For the Birds Radio Program: Population Growth: Excerpted from The Moth Snowstorm
In his extraordinary book, The Moth Snowstorm: Nature and Joy, Michael McCarthy minces no words about human population growth. Today I’ll read from one chapter, “The Singular Window.”
Let us set it out. Our world is under threat, as it has never been before, from a malady previous generations did not anticipate: the scale of the human enterprise. Down the centuries, in considering human affairs, our attention has been fixed on their direction, on the implausible, wondrous journey from the flint hand-axe to the moon, via literacy and medicine and the rule of law; gripped by the exhilarating course of the venture, we have not noticed its sheer dimensions creeping up on us. We have been the casual watchers of the waterlily pond, that celebrated pond where the lilies, barely noticeable at first, double in extent every day; they may take fifty days to cover half the surface, but we have not grasped the fact that to cover the remaining half, of course, then takes but a single day only.
This is the sudden headlong rush of exponential growth. It took us all by surprise. After the long unfolding of the human story, after all the millennia of history and of prehistory, it happened in a mere four decades, well within a single human lifetime, indeed within my own: between my teenage years and my middle years, between 1960 and 2000, the world’s population doubled, from 3 to 6 billion. (Then it added another billion in the next decade, and will grow by a further 3 billion in the four decades to come.) And not only did the numbers mushroom, in the poorer countries especially; consumption exploded in the richer nations as they grew richer still and the baby boomers, the luckiest generation who ever lived, lapped it up; and while population doubled, the world economy in the same period grew more than six times bigger. Looking back, this now seems much the most consequential historical event of the second half of the twentieth century, of more fundamental import even than the development and spread of nuclear weapons, or the retreat from empires, or the Arab–Israeli conflict, or the failure of the socialist project.
When did humans, creatures of the genus Homo, first begin to modify the world in a measurable way? Almost certainly when anatomically and behaviourally modern people, that is, members of the species Homo sapiens, emerged out of Africa some time perhaps around sixty thousand years ago, and began to spread eastwards across the world, to Asia, then down to Australasia, then back north-westwards into Europe, and finally over the Bering Strait land bridge from Siberia into the Americas. Formidably advanced through their possession of language, they –we –displaced and almost certainly annihilated the earlier species of humans which had spread out of Africa long before them, Homo erectus in Asia and the Neanderthals in Europe (who may not have possessed fully developed speech); and while they were at it, they visited a similar fate on the enormous animals which, over millions of years, had everywhere evolved as the top layer of the mammal and marsupial fauna which we still possess today. We do not accord much imagining to these vanished behemoths. We should. It was a massacre unparalleled. By the end of the Pleistocene, the long epoch of the ice ages, whole continental guilds of great beasts had been extirpated by humans, by the hunter-gatherers, such as the Australian megafauna with its two-tonne wombat, diprotodon, or the megafauna of South America with its colossal ground sloths whose fossils Darwin found, or the megafauna of Eurasia with its giant Irish elk whose ten-feet wide and ten-feet high antlers make you gasp in surprise when you encounter them in the atrium of the biological sciences department at the University of Durham. No one really knows what happened, of course, and some palaeontologists believe changes in climate may have been responsible, but the most persuasive arguments strongly suggest that humans took them out; we did it. Twenty thousand, thirty, even forty thousand years ago, we were already transforming the world around us, we were destroying on a grand scale; and our populations were minuscule. What must be the effect, then, when not only has the technology for earth modification advanced, in our stirring journey upwards, from the hand-axe to the chainsaw, from the deer shoulder-blade to the bulldozer, from the fish-hook to the mile-long driftnet and from the throwing spear to the automatic rifle, but when we ourselves have undergone an upsurge in numbers which can only be described as gargantuan?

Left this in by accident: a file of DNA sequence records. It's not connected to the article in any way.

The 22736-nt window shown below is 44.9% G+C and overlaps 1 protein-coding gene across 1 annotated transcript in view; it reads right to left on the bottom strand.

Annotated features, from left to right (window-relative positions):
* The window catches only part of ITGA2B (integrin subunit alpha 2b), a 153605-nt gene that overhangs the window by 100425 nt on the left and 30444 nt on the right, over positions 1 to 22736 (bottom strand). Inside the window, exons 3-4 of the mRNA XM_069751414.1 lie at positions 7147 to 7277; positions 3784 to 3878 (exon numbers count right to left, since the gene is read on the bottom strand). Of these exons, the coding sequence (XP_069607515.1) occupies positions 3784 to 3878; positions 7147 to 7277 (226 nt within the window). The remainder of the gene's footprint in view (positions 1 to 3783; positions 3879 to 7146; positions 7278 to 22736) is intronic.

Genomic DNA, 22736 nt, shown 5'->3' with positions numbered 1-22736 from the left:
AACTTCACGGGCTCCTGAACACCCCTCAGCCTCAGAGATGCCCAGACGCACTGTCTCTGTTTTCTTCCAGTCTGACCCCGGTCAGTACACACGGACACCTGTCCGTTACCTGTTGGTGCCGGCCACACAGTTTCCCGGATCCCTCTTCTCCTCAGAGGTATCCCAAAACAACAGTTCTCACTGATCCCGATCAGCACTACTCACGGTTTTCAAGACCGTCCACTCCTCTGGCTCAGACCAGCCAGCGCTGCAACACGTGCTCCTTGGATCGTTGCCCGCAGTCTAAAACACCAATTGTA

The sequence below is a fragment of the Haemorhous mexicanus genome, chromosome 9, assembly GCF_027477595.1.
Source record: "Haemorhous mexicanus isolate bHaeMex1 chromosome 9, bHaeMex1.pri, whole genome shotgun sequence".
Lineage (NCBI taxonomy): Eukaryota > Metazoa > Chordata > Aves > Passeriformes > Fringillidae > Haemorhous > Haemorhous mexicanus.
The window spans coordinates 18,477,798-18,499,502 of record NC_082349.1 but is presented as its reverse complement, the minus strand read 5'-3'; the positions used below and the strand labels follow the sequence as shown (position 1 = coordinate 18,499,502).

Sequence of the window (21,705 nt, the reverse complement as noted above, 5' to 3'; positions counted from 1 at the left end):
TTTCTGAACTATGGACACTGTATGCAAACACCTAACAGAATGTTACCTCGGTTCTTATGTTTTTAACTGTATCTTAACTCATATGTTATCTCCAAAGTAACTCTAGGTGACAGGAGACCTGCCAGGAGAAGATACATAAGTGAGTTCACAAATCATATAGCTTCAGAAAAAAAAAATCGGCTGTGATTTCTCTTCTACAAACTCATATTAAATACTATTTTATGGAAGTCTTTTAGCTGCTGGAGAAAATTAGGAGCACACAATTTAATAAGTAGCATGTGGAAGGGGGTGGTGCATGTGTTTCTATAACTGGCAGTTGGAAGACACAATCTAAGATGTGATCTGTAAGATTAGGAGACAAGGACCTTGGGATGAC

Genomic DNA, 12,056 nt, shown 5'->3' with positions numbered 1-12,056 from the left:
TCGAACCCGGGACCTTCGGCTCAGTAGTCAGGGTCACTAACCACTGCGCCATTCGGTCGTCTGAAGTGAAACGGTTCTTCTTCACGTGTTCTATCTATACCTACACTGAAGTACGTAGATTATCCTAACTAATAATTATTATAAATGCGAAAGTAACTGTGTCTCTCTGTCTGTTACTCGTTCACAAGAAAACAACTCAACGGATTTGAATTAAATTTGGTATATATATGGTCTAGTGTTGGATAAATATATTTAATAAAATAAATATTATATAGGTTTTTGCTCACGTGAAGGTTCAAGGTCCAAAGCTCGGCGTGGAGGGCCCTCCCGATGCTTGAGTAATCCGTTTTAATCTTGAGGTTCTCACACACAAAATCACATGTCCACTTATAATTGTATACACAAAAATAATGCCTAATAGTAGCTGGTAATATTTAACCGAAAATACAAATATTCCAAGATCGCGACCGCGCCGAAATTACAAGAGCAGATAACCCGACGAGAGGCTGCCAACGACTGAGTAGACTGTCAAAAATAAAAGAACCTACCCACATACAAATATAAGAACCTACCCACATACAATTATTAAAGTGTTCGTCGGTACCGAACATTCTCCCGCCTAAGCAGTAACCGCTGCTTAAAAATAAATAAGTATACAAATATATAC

It is extraordinary: we are wrecking the earth, as burglars will sometimes wantonly wreck a house. It is a strange and terrible moment in history. We who ourselves depend upon it utterly are laying waste to the biosphere, the thin, planet-encircling envelope of life, rushing to degrade the atmosphere above and the ocean below and the soil at the centre and everything it supports; grabbing it, ripping it, scattering it, tearing at it, torching it, slashing at [it, shitting on] it. Already more than half the rain-forests are gone, pesticide use has decimated wild flowers and the insect populations of farmland and rivers, the beds of the seas are deeply degraded and most of the fish stocks are at danger levels, the acidity of the ocean is steadily rising, coral reefs are under multiple assault, 40 billion tonnes of climate-changing carbon are loading the atmosphere every year and currently one-fifth, and rising, of all vertebrates –mammals, birds, fish, reptiles, and amphibians –are threatened with extinction. Many are on the brink, if not already gone.
That was Michael McCarthy, and I’m Laura Erickson, speaking for the birds.